Zoned Out

Katie Short

On April 19, 2006, a circuit court judge in Albemarle County Virginia, issued a proposed decree granting a declaratory judgment decree in favor of six local residents and landowners who opposed Planned Parenthood being permitted to operate an abortion facility in their residential neighborhood. The landowners, represented by J. Michael Sharman of Culpeper, had filed an action against the county and Planned Parenthood after learning that a building that had originally been approved by city authorities to house professional offices and apartments had morphed into a Planned Parenthood clinic offering abortions, HIV testing, and treatment for sexually transmitted diseases.

After a default decree was entered against Planned Parenthood in 2005, the judge heard evidence and argument and made a number of significant findings, including that “the current use of the property bears essentially no resemblance to the use of the property which was presented to the Planning Commission and the Board of Supervisors for their approval.” Moreover, the actual uses of the building as an abortion center and treatment center for sexually transmitted diseases “are not in keeping with the Neighborhood Model,” are “not in harmony with the purpose and intent of the Zoning Ordinance,” and “are of substantial detriment to adjacent property.” This last finding is particularly significant, in that it opens the door to a private action for damages by the landowners directly against Planned Parenthood.

Mike Sharman’s victory is not the only instance of an abortion clinic’s plan foundering on the shoals of city zoning restrictions. Attorney James Owens of Pennsylvania has also prevailed against abortion clinics seeking to skirt local laws. In one of his cases, notorious abortion malpractitioner Stephen Brigham opened a clinic in King of Prussia, Pennsylvania. Brigham had evaded minimum acreage standards applicable to medical clinics by styling his abortion mill a “professional office.” However, the truth came out when the clinic contacted the police about a planned pro-life rally in front of the clinic. When township officials became aware of the operation of the facility at that location, they demanded Brigham obtain the necessary permits or shut down.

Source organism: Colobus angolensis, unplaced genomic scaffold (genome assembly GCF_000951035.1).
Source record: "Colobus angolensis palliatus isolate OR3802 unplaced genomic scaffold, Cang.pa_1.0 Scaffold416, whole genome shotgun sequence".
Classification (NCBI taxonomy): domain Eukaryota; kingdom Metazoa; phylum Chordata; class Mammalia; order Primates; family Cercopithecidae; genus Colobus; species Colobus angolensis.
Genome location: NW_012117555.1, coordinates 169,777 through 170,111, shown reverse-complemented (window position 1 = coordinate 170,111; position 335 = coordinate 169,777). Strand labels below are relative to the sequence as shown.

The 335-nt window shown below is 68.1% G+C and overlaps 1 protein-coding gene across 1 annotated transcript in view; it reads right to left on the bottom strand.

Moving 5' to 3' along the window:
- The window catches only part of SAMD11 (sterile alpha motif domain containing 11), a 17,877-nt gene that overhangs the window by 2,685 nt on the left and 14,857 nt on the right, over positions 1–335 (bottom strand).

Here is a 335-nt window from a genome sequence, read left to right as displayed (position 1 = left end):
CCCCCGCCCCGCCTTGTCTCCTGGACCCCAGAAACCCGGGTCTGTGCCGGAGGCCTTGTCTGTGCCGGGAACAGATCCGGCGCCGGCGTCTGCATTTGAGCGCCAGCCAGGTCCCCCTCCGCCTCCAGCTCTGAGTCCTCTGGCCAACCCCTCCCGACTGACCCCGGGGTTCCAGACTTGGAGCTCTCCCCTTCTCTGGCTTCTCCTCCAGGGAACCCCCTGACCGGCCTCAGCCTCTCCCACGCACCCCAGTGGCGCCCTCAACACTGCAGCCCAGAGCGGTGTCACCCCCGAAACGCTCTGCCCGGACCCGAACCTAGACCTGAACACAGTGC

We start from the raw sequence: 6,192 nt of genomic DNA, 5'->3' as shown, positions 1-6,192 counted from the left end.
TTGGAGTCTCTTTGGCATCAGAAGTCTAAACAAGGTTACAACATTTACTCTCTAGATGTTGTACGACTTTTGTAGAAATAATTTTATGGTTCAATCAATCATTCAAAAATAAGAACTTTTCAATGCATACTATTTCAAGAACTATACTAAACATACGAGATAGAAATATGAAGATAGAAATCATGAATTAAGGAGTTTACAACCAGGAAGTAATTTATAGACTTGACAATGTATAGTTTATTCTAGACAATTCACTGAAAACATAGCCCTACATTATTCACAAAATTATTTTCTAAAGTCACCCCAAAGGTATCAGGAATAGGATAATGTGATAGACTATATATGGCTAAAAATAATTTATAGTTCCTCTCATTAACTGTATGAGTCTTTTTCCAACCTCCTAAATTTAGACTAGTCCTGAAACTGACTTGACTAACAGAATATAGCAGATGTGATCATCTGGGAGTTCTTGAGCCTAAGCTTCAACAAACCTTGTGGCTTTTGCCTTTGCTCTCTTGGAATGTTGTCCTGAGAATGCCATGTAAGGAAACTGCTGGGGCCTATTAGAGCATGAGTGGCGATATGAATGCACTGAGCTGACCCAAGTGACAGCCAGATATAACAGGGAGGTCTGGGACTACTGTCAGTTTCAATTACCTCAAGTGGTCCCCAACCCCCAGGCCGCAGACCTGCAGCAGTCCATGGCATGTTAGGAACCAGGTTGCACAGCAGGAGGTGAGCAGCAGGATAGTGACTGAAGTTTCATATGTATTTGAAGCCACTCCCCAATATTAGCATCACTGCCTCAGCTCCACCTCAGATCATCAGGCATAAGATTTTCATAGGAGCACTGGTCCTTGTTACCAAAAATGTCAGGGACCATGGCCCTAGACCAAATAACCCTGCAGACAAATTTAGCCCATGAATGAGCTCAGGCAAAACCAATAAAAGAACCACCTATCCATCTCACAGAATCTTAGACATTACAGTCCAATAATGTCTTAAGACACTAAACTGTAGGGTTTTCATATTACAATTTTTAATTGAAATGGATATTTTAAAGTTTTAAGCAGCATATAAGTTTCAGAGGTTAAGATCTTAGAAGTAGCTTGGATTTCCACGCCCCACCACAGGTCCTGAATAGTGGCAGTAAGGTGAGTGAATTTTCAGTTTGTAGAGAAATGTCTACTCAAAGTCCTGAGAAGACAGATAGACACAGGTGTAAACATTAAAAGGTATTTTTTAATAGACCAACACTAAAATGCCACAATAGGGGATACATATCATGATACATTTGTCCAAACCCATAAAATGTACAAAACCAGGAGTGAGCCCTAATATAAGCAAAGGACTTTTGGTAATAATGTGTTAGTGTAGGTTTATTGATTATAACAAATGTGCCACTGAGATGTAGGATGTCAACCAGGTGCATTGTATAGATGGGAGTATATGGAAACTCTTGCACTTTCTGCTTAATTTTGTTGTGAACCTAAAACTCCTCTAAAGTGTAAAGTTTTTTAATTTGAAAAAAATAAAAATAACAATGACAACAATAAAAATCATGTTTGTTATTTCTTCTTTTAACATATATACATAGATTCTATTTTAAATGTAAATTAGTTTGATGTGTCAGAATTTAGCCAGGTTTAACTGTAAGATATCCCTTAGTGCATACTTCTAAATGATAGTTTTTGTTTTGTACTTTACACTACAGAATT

Owens, who represented local residents during the administrative and judicial phases of the case, developed a factual record showing that Brigham himself was not currently a practicing physician but an abortion entrepreneur, owning and operating at least ten other clinics in the region. Further, the record showed that the clinic, for all practical purposes, provided only one service—abortion—performed by a rotating team of anonymous doctors who did not keep regular office hours or have ongoing doctor-patient relationships with the clinic clientele. The zoning board’s decision that the clinic was not a “professional office” was upheld at every stage of appeal, and the clinic closed in March 2003.

In Monrovia, California, attorney Greg Weiler represented residents challenging the granting of a conditional use permit to Planned Parenthood. While the action was still pending, accompanied by both public protest and prayer, the city decided to include Planned Parenthood’s building in a downtown redevelopment project, thus ending the dispute—and preventing the clinic from opening.

In response to this experience, Weiler called on his expertise in land use law to draft a model zoning ordinance specifically for abortion facilities. The beauty—one might even say the poetry—of this ordinance is that it uses the pro-aborts’ own rhetoric against them. For years abortion advocates have argued (unfortunately, in many cases successfully) to legislatures, courts, and the general public that abortion clinics and providers are in constant danger of being bombed, shot, set on fire, doused in acid, or otherwise violently attacked. These overblown claims have been used to justify privileged status for abortion clinics and providers as well as restrictions on those opposed to abortion.